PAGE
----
I had the privilege of gaining a deep friendship with Dick Breakiron â€™55 ("The Shadow"), who knew absolutely nothing about programming, but everything to do with directing people and finding his resources. His class members called him "Beadeye". The nickname fit. He had a beady-eye on every detail. We miss Dick. He lived longer than his cancer should have allowed, but then, Dick never let adversity mandate his response.
Some that I work with today are Doug Dribben ‘83, who gives us down-to-earth
advice, especially those things that fit into legal questions. He is the sort of
man who doesn't speak often, but when he does, you had best listen. Megan
Hostler, who learned how to run the Parent lists, and with her USMA wife skills
and USMA mother concern, single handedly took over the parent lists, which are
still thriving today. Her biggest goal is to be sure the parents don't just get
information in a timely manner, but in an accurate manner, which is far more
important that beating the clock to release information. If she puts it out, you
can trust it's accurate. Bill MacLean, Father of my own daughter's classmate (Hooah,
2002!) is our Moderator-Mentor. He teaches all of our new moderators how to run
their lists. Kristen Lewis, '01, has a few downrange stories that would curl
Kristen is our reminder that what is good for our old Grads may not be for our young grads. While raising her two sons, she takes time to weigh in on important discussions about moving the organization forward.
Since those first meetings, we have invited many to join our Board of
Advisors, and each is owed a debt of thanks for the ideas and work they put into
WP-ORG. You may read about them here:
That leaves you with me. I am the one who answers your emails, Facebook messages, texts and your calls. I am the real person who answers you, and if I can’t do what you request, I find the person who can. Like Megan, I work 7days/week, early in the morning, and late at night. I wouldn't have it any different. I am privileged to know so many of you. I have widows who call or write me from time-to-time to just chat I think, because our conversations always involve finding out how our families are doing. I receive calls from graduates who insist that I call them by their first names. As I later take a peek at their Bios, I find out that the stars on their collars warrant far more than my calling them "Bob" or "Jim". Their past title of Secretary of the Army, General, or some other honorable position warrants more respect than just a "hey, Bob, how you doin’?", before we get down to the business of me assisting them with what they need, yet there I am, a simple mother of a 2002 graduate, small-talking about the weather or family while doing business with great men and women. I am honored. I have discussed before, that my hardest, yet most beloved job is to speak to the families of soldiers killed in action, in order to create the best eulogy page I can possibly create for them. These pages provide a source of great comfort to and for so many, and I often revise or refresh the pages as time goes by, at the request of the families involved. I can speak with joy when I say I have had very few of these to do in a while. I would like to never do another.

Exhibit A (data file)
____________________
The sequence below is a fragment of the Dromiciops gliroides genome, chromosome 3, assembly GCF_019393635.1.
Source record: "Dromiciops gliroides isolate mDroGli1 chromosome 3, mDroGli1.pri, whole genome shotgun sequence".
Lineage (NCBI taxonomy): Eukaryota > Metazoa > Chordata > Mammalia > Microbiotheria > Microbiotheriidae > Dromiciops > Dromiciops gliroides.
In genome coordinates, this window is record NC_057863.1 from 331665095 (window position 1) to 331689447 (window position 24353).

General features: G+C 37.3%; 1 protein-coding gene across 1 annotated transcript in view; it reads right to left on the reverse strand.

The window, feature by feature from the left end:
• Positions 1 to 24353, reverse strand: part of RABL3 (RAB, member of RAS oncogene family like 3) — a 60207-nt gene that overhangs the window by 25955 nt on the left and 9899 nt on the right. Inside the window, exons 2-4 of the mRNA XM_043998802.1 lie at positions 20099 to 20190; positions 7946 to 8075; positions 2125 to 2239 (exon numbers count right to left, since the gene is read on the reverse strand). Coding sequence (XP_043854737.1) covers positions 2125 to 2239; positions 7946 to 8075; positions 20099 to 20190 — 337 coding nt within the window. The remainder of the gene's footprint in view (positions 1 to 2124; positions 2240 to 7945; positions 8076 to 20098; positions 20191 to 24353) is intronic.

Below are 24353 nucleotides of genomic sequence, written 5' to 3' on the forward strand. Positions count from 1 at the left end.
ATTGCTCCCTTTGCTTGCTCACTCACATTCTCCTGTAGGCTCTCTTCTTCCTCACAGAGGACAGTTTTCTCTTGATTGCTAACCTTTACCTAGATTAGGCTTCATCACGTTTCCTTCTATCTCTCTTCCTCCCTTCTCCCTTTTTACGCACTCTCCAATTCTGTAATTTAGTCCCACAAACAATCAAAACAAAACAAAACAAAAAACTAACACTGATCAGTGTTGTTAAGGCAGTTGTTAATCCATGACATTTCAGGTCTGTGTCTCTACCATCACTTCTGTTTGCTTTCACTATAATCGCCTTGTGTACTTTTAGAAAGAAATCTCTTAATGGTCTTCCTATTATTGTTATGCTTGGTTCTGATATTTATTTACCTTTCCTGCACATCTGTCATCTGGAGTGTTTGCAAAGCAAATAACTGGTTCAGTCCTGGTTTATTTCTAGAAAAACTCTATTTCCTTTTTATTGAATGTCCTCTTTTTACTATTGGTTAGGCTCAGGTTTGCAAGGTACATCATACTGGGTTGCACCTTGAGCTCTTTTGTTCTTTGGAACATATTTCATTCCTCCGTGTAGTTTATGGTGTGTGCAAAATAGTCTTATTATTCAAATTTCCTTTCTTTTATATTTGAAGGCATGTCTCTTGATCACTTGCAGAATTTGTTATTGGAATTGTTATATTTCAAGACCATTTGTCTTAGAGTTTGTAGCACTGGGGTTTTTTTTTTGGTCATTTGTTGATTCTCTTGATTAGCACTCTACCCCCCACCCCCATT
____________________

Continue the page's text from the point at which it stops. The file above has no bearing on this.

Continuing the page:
C.S. Lewis was correct. I have never talked to a mere mortal. I believe I have demonstrated that WP-ORG is a labor of love, created to serve the communication needs of graduates of West Point, and expanded to include the communication needs of parents of cadets, midshipmen and graduates; surviving children of POWs and much more. We exist almost entirely on the support of volunteers and donors. Our fund drives are needed to keep our basic infrastructure going, and to pay the salary of the 2.5 employees. We thank those people who have already contributed, and in doing so, affirmed the value of WP-ORG. Please consider joining those who have donated. With your help, we can continue to provide our services for the next six months. No donation amount is too small.
We are sincerely glad you are all here. Each of you is a part of the WP-ORG story whether you know it or not. We thank you.
Donations can be mailed to WP-ORG at 3800 Buffalo Mountain Road, Willis, VA 24380.
Why Donate? http://www.west-point.org/index.php?option=com_content&task=view&id=66&Itemid=73
FD37 Donation Report: https://secure.west-point.org/donate/report/